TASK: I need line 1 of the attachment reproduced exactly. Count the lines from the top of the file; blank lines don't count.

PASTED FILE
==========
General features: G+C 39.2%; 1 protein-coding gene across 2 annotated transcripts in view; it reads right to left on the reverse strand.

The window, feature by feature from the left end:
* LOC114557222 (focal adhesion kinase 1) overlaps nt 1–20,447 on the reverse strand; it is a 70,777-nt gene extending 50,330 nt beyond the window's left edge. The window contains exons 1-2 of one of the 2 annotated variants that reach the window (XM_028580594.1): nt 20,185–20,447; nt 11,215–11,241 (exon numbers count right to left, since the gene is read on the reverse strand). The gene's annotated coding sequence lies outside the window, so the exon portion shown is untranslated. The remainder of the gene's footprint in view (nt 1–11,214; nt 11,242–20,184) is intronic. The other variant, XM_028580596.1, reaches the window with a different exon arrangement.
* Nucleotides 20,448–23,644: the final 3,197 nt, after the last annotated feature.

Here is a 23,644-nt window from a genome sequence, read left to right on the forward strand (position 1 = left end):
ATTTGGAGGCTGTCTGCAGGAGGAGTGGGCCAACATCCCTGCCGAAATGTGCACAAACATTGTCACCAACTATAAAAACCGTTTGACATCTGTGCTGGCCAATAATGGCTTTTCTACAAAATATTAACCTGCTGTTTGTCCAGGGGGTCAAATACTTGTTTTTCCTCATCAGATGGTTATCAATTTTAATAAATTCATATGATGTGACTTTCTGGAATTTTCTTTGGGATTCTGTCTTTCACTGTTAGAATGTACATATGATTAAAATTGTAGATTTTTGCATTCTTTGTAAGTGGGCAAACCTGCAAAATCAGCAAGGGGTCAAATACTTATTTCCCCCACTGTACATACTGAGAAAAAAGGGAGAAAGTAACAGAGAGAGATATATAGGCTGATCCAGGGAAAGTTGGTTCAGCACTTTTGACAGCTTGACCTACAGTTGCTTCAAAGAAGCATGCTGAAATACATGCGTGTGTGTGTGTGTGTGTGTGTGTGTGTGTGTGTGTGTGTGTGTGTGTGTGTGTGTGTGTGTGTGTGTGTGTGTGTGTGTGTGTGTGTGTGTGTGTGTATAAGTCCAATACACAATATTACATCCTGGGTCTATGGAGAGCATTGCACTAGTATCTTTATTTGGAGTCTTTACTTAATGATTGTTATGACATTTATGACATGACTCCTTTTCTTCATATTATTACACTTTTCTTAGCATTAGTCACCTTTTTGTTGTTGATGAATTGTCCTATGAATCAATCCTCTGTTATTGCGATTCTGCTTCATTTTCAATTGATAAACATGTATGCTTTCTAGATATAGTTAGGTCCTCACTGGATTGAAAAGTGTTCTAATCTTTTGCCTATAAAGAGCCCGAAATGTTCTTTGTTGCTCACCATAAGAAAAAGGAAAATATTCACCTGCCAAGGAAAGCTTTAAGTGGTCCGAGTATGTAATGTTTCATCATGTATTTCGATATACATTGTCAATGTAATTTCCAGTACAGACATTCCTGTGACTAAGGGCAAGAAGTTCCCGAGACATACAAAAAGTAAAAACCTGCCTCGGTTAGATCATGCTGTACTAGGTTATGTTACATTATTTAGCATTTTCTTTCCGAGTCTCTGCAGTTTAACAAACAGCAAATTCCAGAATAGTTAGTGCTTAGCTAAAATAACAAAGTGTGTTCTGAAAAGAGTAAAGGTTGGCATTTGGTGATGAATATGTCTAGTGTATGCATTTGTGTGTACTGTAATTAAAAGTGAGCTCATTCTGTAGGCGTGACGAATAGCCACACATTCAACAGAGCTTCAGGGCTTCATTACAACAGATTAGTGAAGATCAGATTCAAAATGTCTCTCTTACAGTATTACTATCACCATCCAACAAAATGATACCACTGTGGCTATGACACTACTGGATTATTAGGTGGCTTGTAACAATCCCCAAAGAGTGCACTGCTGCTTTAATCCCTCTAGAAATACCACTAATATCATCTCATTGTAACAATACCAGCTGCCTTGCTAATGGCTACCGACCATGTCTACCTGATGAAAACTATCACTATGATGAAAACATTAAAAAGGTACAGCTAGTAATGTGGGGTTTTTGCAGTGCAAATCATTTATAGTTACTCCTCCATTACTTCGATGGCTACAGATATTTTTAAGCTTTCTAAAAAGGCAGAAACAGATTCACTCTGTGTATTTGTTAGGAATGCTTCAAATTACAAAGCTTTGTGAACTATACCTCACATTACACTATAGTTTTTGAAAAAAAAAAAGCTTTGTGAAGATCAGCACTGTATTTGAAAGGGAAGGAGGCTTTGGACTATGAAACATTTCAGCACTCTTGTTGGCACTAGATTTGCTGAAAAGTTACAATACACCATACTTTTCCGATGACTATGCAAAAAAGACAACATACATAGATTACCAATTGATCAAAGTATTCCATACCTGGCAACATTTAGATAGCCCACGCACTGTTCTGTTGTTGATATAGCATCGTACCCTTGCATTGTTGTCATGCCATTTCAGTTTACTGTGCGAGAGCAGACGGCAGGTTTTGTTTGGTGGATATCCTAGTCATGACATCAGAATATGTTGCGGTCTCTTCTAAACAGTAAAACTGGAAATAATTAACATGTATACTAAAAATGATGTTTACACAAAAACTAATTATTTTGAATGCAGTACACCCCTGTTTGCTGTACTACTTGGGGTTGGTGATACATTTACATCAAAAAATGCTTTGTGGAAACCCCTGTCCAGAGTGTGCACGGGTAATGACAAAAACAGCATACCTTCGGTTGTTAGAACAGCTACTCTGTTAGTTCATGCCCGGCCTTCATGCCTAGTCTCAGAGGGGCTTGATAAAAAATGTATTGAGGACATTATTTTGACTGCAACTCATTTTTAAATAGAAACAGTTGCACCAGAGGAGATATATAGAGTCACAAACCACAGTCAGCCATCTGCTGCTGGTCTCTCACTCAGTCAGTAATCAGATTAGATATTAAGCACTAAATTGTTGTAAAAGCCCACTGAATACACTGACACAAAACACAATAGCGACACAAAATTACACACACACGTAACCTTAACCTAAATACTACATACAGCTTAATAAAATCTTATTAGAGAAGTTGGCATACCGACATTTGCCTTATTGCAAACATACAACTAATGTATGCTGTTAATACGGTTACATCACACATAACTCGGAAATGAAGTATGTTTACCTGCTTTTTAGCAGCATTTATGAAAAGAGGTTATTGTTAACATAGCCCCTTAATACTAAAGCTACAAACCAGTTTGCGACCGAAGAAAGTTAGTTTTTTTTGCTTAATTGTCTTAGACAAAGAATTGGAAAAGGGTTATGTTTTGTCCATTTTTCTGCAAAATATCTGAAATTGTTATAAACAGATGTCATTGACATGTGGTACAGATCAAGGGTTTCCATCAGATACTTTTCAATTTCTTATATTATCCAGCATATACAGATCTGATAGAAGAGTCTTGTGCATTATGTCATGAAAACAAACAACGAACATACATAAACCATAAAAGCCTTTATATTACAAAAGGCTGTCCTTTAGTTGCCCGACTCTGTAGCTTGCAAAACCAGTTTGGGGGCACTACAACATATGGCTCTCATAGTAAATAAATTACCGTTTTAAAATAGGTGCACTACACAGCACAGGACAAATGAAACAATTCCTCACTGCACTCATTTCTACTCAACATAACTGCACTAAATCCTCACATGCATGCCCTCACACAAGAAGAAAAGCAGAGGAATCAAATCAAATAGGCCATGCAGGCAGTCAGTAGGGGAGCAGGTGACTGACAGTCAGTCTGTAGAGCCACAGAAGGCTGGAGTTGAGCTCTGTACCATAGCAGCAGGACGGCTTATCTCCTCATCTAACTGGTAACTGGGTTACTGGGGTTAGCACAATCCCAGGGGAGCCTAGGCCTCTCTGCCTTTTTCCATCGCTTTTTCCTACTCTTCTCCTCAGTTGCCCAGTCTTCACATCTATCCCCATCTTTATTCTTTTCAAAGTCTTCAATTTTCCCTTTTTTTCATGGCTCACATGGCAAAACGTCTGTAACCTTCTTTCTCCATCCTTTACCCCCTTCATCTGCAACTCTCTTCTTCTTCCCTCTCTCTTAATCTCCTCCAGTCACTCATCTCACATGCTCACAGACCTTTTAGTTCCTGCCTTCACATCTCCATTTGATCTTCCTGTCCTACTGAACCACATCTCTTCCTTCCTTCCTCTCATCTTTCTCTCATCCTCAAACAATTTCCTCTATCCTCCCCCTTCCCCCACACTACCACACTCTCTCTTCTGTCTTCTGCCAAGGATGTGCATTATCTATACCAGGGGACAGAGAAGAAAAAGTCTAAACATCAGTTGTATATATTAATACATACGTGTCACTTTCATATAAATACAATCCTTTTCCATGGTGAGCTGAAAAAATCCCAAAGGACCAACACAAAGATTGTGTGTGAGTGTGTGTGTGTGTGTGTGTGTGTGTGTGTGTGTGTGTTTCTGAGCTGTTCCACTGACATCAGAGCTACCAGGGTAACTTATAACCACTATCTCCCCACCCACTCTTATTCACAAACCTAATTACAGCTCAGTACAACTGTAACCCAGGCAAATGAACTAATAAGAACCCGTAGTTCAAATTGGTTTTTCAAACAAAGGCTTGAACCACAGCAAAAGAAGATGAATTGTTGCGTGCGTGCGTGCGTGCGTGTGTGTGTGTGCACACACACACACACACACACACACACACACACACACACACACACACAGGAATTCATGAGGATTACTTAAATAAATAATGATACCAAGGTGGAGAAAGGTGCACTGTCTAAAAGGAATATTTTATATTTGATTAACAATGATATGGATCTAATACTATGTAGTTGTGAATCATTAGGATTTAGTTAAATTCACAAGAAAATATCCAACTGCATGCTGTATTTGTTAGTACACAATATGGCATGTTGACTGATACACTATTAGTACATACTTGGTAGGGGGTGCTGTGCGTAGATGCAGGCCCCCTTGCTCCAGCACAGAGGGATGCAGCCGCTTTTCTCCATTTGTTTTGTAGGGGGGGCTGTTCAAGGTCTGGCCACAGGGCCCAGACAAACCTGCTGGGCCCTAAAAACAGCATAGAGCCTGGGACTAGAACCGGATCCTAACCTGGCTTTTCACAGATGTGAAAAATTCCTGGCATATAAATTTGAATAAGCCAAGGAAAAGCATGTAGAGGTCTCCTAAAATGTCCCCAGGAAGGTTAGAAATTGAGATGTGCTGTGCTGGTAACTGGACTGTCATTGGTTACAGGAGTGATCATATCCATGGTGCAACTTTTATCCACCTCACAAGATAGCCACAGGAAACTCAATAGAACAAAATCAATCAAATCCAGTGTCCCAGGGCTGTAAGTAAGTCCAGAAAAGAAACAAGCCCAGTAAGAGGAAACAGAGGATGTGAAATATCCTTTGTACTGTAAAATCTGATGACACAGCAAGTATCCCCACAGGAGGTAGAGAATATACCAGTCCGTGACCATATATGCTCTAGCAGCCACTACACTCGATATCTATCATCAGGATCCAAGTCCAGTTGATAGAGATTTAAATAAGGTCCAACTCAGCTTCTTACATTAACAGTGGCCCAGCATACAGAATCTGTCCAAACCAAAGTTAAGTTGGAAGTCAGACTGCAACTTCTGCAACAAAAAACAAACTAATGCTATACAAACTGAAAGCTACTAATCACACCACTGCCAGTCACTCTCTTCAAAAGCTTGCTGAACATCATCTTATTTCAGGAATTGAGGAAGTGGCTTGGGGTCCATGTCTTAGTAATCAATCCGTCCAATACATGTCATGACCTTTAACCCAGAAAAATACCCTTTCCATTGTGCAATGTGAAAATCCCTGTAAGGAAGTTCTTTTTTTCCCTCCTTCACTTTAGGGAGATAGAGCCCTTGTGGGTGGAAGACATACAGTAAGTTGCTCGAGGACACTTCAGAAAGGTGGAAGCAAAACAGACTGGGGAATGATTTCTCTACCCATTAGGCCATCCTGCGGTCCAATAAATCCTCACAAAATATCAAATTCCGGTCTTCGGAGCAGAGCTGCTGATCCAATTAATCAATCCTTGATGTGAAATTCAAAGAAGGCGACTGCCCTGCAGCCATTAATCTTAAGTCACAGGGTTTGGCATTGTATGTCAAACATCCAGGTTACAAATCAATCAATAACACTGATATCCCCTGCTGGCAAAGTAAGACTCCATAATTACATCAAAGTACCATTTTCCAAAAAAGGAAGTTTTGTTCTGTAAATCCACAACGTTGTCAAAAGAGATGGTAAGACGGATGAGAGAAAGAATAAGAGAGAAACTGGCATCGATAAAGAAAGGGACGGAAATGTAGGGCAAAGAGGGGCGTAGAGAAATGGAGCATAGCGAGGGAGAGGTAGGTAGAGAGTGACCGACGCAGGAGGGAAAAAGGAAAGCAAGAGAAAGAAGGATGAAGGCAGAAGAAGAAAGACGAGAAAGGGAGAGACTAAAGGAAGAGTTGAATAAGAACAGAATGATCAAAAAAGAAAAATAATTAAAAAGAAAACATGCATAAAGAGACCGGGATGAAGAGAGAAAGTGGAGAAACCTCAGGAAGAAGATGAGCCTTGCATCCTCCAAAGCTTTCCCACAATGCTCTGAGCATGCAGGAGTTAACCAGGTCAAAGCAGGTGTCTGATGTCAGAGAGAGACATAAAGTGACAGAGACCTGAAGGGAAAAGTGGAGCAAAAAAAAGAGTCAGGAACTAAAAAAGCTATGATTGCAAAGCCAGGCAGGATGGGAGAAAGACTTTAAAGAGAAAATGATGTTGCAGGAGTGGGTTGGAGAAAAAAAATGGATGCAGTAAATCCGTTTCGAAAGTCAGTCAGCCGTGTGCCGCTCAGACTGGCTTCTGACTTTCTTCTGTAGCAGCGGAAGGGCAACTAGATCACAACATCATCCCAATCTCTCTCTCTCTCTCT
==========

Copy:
General features: G+C 39.2%; 1 protein-coding gene across 2 annotated transcripts in view; it reads right to left on the reverse strand.